11. As a self taught person and relative newbie (forged first taper in May 2013) I've come to the conclusion that anyone with patience and the knowledge of a few principles of how metal moves can be a blacksmith. You can scale the principles up or down and tackle things you've never done before with confidence that it'll work. We haven't got to worry about esoteric complications like wood grain and knots. The vast majority of work I do I've never done before, I've certainly never done any riveting like this before. Where there's a will, there's a way.
  12. I am working on this Art Nouveau / Industrial design gate which is full of rivets and upset end finials. I've used it as a vehicle to produce a few videos, mainly on riveting, but also accurate bending of steel around jigs. The videos are very much intended for newbies looking for some general info, the videos aren't slick by any means but they hopefully contain some useful theory/techniques. The gate itself is almost irrelevant and if nothing else, you can enjoy watching me struggle. I am self taught and I've never done this before so any viewers are effectively learning at the same pace as me. I don't know if my methods are "industry standard", but regardless, what I'm doing is working and should work for others. My setups are very low rent and duplicateable, (if that's a word?), I don't have any specialist gear other than an oxy propane gas torch and MIG welder. There will be a video of collar making using my very basic adjustable jig under my flypress (this jig can also be used on an anvil, for those without a flypress) when I get to the collaring stage. Hopefully these are of use to someone... Trial and error figuring out rivet tail lengths:https://www.youtube.com/watch?v=IIikn0XOG5g Language Riveting setups and heating rivets:https://www.youtube.com/watch?v=e1r8kNiBXlM Cold riveting small rivets: https://www.youtube.com/watch?v=cT0P43Xh1Ro Upset finials and bending using jigs: https://www.youtube.com/watch?v=J2YbfAkp1es
  13. Hi folks, thanks for the input. I didn't make the point in my original post that the clients stipulated that the existing gate should be repaired and re-used as it was donated to the memorial gardens many years ago. I'm pretty sure that unless it turns out that it's vastly cheaper to just use it as a template and make 2 new ones, (then possibly salvage parts from it to decorate the garden elsewhere) that the answer's always going to be, repair it. The combination of decorative elements bemuses me a little. You'd think that if you're going to put realistic floral features in they'd all be of a theme and true to a particular plant, but to my mind there's a real mish-mash in there. There's the humourless huge leaves (oak leaves?) in conjunction with the playful seed pod things. I've had a flick through my copy of the CoSIRA Catalogue of Drawings for Wrought Ironwork which has a lot of designs of traditional English ironwork and it seems this pod detail was common. Thanks for all the technical and financial advice. Re: the finances I've definitely learned the hard way about under quoting and underestimating how long things take. I've been down to my last £5 several times. Luckily I'm starting to develop small queues of commission work or at least have other avenues of income (lessons mainly) to keep me afloat, so if it starts looking like I've got to work for a figure I don't feel comfortable with, I've got enough on to be able to walk away and say to the client and myself it's not for me.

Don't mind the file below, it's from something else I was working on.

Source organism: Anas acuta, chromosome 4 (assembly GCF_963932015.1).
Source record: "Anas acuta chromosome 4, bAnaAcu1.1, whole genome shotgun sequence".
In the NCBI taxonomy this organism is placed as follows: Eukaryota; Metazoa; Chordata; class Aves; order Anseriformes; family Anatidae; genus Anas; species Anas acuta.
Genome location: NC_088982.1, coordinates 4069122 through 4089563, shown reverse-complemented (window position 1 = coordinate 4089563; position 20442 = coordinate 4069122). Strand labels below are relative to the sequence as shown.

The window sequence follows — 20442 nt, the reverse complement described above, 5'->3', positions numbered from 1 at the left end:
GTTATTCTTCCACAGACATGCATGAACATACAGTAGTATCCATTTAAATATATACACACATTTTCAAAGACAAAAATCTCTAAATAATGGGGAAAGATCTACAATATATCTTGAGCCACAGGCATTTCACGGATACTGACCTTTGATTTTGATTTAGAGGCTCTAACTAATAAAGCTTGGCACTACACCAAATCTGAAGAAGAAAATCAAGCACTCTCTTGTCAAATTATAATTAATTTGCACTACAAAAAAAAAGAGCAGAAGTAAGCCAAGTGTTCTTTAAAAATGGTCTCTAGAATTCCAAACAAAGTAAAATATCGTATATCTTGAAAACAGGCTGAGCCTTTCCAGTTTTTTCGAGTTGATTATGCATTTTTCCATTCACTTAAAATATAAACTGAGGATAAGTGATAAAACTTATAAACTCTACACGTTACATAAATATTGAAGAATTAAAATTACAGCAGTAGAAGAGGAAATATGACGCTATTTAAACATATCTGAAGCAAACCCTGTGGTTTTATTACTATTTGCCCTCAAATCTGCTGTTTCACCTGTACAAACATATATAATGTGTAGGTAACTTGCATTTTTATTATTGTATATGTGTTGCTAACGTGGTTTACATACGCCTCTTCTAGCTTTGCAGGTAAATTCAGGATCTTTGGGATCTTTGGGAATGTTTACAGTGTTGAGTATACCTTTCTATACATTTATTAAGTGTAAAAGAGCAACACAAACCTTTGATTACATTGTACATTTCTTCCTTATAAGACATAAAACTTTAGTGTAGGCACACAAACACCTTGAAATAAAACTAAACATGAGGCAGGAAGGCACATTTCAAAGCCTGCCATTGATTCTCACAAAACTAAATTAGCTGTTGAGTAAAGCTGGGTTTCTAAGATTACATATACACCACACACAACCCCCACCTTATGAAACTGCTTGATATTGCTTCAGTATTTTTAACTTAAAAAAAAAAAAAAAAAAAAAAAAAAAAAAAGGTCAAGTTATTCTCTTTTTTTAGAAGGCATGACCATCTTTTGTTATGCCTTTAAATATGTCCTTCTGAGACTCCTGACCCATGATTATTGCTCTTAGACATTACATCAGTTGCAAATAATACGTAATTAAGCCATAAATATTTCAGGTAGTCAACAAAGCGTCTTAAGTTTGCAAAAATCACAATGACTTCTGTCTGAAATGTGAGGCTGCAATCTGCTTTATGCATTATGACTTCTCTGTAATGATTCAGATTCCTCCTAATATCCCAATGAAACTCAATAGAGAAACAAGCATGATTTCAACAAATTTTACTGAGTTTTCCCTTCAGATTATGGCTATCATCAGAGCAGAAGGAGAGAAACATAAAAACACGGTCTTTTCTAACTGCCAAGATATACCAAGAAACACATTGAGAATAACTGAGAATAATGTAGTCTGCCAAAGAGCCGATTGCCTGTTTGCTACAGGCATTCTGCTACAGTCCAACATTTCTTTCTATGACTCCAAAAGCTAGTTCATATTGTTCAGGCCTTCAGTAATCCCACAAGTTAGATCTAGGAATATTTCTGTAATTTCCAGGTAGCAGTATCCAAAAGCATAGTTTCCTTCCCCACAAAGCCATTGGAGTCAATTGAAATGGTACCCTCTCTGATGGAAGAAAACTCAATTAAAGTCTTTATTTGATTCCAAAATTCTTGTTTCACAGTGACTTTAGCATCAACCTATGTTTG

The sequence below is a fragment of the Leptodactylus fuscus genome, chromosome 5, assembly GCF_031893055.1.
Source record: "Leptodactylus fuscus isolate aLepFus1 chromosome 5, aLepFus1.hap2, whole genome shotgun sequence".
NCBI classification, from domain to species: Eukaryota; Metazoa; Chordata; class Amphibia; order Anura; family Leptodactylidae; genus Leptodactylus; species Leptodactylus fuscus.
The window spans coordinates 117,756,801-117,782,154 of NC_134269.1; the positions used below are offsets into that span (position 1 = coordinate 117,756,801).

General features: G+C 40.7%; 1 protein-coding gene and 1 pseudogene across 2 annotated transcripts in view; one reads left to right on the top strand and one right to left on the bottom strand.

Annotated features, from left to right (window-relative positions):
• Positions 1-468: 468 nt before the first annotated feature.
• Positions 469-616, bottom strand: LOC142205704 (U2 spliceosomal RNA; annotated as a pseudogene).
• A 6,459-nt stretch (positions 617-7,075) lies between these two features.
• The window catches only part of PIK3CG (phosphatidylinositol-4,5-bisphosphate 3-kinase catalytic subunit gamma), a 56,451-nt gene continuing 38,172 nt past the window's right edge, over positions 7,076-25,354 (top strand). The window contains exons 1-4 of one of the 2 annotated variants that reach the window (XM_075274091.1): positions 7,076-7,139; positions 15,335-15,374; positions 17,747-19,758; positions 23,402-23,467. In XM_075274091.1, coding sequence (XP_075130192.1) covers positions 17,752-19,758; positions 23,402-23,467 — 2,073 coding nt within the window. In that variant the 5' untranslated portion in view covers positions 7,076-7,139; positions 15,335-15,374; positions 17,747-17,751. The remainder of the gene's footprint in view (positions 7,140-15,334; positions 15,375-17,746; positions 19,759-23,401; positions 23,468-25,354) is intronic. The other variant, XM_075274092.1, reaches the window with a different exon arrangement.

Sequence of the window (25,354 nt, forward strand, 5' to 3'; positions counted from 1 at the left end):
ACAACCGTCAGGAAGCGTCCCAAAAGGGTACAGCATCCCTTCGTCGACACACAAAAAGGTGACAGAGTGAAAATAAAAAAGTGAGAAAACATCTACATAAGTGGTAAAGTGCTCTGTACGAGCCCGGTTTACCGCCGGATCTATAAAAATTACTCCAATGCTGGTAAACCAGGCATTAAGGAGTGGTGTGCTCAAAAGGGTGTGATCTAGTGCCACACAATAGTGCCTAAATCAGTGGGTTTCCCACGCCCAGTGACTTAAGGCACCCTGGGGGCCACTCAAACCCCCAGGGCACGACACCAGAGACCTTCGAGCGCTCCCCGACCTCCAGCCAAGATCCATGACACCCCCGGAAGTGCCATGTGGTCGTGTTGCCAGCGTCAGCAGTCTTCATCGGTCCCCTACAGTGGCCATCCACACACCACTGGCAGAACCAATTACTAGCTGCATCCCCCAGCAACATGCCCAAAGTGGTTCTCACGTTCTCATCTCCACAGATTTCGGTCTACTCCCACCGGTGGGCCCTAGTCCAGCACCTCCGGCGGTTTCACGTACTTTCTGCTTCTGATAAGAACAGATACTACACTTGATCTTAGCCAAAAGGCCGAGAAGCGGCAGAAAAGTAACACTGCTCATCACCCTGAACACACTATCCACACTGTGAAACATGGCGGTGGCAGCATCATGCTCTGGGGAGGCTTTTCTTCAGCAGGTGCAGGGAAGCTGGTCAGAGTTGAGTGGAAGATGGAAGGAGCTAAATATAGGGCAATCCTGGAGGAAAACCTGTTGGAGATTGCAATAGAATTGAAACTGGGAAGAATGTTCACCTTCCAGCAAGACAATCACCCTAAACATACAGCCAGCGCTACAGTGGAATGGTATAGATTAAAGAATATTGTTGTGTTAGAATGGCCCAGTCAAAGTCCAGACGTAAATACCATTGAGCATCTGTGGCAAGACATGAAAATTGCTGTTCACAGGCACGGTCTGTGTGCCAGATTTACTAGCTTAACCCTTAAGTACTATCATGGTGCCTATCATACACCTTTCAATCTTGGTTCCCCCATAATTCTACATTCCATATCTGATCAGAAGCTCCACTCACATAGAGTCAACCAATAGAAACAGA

14. Hi folks, I have been invited to quote for a large-ish project based around improving a war memorial gardens. The style of work involved in the job really isn't my taste, but it's grabbed my interest nonetheless. Not too long ago there was a time when I would have run a million miles from a job like this as I am not experienced at forging this kind of sheet/repousse ironwork, but I am not at the point where I feel confident enough that I can figure it out and do the job right, though needless to say any input that can make my efforts more efficient will be greatly appreciated as I don't want to massively under quote and end up working for free. I would never let the job go out sub-par and would work my skin to the bones to make sure of that, especially because of it's historical and sentimental importance to the families of the fallen, though as I'm sure you can understand, I have to earn so efficiency is of the essence. This thread mainly centres around the restoration and duplication of this gate. The other ironwork involved in this project isn't so demanding. The main part of the project requires this gate to be restored and a mirror image to be made for it to become one of a pair. For now please ignore the horrible weld mesh in the background. My questions are 3 fold: 1) If this proves to be made wrought iron, can anyone give me any tips of welding the mild steel repair components to wrought iron existing gate? I have heard it's not easy. I have a stick and MIG welder, no TIG. A mirror image duplicate would be made of mild steel. 2) There is no original picture of the gate. Can anyone hazard a guess at what some of the random holes were for? That's just more of a curiosity than anything, the project doesn't require me to add in parts to where the holes are, we're all just scratching our heads a bit as to what they're for. 3) Any tips for cutting and forging the large leaf shapes? I don't think it's Tijou levels of repousse, but any pointers that help steer the boat down the river to a faster resolution are welcome. E.g my inexperienced thought process would be: precisely mark up the positioning of one leaf on the master gate, cut it off, draw around it on a sheet of equivalent thickness mild steel, add on 10% to all dimension in every direction to allow for reduction in proportions during sinking, offer up my copy to the original till it's right, then re-weld the master leaf to the master gate. If you think this sort of sheet work should only be tackled by someone experienced then I'll do what's right for the job and get a 3rd party involved. I do make the occassional bowl so I understand the essential techniques of sinking and raising. For your background info I have indicated to the project manager that I'd need to have the existing gate taken away and cleaned to reveal the levels of corrosion, work needed to repair and also detail required in the duplicate gate before I can even begin to hazarding some figures. Any extra info you feel is beneficial would be greatly appreciated. Cheers. (Apologies @John B forcing your hand to join in, but you know your trad English irownwork)
  15. Haha, nope, right handed. Being self taught means you do what's comfortable. I have the bick facing the other way because if I need to get right to the tip for something delicate I haven't got to strike across myself or walk round the other side, I just side step till I'm in the right spot. My workshop is aesthetically pretty but it's a pain in the backside. The layout is pretty much dictated by where I can safely put things on the super uneven floor. It's an old sheep shed so aside from the V sloped floor for the pee to channel away there's random steps & umpteen scuffs so moving anything by trolley or jack is "interesting".